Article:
Wednesday, March 26, 2014

"Stranger Danger" Aversion

     Liberals think that anyone owning a gun is a potential killer; every man with reproductive organs is a potential rapist or molester; and so on. The media plays this up, exaggerating the danger to children to such an extent that children now hardly go outside to play, and certainly not without an adult to watch over them. Thus, the obesity epidemic, and the lack of trick-or-treating at Halloween. But, I digress. 

     The Daily Mail reports on an experiment to see how many people in a shopping mall would stop to help a "lost" child:
Hidden cameras recorded Uma, seven, and Maya, five, who took it in turns to look lost.
Astonishingly, over the whole hour only one person, a grandmother, took a moment to find out if there was a problem. All of the 616 other passers-by completely ignored the girls.
Heartbreakingly for the mother of the sisters – who was watching from a hiding place nearby – passing couples even split apart to walk around either side of the 'lost' girls and people wheeling suitcases took evasive action to avoid Maya and Uma, not thinking to check if they needed help.
... Experts said the reluctance of the passers-by was partly explained by people being busy, and partly a fear – especially among men – of any help they offer a child being misinterpreted. 
But the NSPCC said a child's welfare was more important than worrying about being labelled a 'stranger danger'. 
A spokesman said: 'We have got to get a message out to adults that they have a responsibility to protect children and that must supersede any concern you have for other people's perception of why you are reaching out to help that child.'
Two points: First, these comments are from the same people that are largely responsible for creating the fear in the first place, and can be discounted for that reason. Second, at least under general common law principles, you don't have a legal responsibility to help or protect another person's child unless you assume the responsibility. Simply observing them to be in danger does not create a duty. And, in this case, the children were not even obviously in any sort of danger.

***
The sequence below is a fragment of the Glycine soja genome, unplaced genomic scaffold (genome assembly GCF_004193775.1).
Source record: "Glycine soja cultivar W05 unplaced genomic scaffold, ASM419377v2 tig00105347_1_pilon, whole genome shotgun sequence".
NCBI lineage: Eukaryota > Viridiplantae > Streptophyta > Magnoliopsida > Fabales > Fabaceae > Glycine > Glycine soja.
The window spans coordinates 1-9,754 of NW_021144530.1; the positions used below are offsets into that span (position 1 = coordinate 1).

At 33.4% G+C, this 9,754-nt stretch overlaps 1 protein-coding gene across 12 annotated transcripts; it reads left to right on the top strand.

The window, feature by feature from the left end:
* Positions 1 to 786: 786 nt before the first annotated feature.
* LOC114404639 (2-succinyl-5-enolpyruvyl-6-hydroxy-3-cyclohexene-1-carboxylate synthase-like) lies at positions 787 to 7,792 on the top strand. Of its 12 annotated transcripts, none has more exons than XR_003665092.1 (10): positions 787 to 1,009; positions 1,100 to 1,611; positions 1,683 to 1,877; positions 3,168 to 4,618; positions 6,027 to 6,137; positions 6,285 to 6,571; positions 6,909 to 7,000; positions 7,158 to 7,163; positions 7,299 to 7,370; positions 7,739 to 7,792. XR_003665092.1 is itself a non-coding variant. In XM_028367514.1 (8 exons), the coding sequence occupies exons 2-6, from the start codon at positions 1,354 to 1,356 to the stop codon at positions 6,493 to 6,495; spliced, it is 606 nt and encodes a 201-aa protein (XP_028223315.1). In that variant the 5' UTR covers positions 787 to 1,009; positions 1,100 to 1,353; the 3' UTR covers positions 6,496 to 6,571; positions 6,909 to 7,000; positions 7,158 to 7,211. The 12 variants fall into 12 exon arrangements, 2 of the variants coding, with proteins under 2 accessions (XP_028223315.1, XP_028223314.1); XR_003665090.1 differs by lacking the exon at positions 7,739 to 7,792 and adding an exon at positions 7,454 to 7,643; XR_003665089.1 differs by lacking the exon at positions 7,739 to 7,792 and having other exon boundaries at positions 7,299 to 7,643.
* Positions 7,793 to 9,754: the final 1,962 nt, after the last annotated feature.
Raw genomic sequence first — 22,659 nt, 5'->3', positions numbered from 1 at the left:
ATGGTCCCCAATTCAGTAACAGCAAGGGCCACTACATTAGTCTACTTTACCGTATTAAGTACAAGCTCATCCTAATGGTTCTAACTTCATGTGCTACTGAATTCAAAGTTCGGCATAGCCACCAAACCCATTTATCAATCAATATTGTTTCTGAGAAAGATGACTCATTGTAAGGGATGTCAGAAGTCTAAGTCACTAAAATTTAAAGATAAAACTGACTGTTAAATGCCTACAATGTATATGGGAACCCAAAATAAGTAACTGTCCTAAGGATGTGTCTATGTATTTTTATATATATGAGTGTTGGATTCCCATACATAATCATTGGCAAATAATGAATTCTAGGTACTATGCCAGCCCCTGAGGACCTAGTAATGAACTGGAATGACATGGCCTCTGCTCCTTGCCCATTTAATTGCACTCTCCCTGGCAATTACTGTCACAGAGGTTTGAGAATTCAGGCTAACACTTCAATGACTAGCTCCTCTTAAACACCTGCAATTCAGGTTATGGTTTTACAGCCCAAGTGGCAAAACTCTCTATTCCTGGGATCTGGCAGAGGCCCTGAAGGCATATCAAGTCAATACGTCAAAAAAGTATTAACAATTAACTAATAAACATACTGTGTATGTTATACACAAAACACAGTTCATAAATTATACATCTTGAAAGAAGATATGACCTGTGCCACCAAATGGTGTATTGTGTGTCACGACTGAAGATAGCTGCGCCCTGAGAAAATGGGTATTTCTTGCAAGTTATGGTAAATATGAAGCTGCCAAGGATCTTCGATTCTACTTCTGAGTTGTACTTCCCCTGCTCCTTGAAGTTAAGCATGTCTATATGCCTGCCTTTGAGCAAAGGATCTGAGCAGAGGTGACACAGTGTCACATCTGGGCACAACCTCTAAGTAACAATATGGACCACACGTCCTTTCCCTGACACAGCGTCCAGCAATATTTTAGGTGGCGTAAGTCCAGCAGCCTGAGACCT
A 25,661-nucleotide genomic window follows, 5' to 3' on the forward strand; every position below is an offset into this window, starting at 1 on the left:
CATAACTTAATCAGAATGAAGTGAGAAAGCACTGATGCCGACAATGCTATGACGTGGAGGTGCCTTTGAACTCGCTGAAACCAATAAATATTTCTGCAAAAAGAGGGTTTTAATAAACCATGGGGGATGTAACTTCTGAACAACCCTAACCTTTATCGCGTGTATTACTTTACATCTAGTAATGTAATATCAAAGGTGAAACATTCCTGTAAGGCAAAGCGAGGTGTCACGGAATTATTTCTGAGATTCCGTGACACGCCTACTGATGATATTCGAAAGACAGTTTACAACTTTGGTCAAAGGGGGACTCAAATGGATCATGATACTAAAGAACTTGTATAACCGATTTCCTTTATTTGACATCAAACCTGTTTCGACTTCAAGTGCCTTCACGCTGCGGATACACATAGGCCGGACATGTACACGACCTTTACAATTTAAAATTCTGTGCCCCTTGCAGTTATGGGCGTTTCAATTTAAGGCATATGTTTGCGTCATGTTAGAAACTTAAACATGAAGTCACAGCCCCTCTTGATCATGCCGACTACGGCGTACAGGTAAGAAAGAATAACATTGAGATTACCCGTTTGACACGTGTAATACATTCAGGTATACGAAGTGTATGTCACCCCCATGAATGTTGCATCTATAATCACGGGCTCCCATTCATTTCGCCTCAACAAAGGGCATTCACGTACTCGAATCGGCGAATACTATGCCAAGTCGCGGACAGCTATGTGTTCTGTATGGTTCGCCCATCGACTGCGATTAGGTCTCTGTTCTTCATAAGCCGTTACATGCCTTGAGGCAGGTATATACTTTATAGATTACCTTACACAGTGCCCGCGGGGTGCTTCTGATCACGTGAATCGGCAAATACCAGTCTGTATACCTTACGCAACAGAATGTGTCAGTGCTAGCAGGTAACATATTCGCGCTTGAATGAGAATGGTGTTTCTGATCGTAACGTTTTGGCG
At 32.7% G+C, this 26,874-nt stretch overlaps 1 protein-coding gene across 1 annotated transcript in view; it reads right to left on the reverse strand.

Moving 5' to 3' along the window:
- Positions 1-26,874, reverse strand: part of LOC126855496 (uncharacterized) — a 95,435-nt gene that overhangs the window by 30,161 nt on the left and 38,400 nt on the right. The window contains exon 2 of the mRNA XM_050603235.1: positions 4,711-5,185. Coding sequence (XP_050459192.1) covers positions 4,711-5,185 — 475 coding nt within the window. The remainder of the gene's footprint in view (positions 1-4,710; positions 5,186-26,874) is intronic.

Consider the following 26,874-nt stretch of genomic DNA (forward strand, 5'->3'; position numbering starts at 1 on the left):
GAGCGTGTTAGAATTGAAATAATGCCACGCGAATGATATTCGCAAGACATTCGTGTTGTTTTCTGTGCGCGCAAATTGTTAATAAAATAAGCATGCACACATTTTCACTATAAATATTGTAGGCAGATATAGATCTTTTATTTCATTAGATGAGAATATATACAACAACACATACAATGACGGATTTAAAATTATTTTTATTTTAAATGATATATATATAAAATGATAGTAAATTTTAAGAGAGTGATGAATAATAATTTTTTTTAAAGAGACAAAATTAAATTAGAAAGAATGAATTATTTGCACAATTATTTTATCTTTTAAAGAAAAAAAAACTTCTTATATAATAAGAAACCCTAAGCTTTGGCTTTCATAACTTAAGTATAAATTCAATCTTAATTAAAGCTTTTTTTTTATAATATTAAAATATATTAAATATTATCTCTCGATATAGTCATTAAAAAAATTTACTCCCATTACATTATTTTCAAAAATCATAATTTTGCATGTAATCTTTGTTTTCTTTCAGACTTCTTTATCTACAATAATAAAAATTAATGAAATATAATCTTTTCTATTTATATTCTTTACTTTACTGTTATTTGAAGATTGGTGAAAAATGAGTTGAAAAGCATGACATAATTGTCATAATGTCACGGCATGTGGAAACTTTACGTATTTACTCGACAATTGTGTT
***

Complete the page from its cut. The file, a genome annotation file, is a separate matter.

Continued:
An attached commentary to the story observes:
Shaming? I'll say these pictures are shaming. But the shame goes far beyond the 616 people who ignored these girls. 
The shame belongs to an entire nation that, within two generations, has turned on its head the golden rule that was drummed into me as a child: when in trouble, ask a grown-up. 
Today, the child does not dare to ask – and the grown-up does not dare to answer. ...

... It is impossible to believe that in a civilised, compassionate society there weren't many passers-by who wanted to help – yet too great was their fear of being thought to be a 'kiddie-fiddler', either by other passers-by or indeed by the little girl herself.
Pernicious as this fear is, it is growing apace. I have a friend who organises large festivals where, inevitably, children get lost. 
Yet instructions to staff have become super-stern in recent years: if you see such a child, no matter how great their distress, you may not approach – and you certainly may not touch, so the instinctive cuddle you ache to offer is a no-no. 
Instead, they have to radio the location of the child to a central control, who will dispatch an 'accredited' member of staff to the scene. And if that means the child screams and panics for another 20 minutes? So be it.
     When my oldest son was younger, I volunteered to help coach his football team. It wasn't a matter of just showing up to help at the practices. I had to go to the police station to be fingerprinted and issued a special pass that I had to wear at all times I was assisting with coaching. And my role? Well, the coach wasn't allowed to interact with the children unless another adult was present, so I was just there to be that "extra" adult.

     When I was assigned by my church leader to help in Cub Scouts, the first thing I had to do was go through training that taught scout leaders to never be alone with a child (unless it was our own) for any reason (plus a whole lot of other prohibited matters), and to report any leader or volunteer that did so. All leaders had to submit their names for a background check as well. This training and background check were a yearly requirement. And I was just an administrator, not someone that worked directly with children.

     At my church, although a woman can teach a class of children by herself, a man can only teach a class of children if another adult is in the room with him.

     This is the society we live in. Men are presumed to be predators. It is demeaning and insulting to men. Yet, it also creates exaggerated caution when dealing with children. So, I agree with Dr. Helen Smith on this one--you can't teach men to stay away from other children, then suddenly expect them to change their behavior based on less than adequate information on whether a child needs help. I can't blame the people--especially the men--that passed these children by without helping them.

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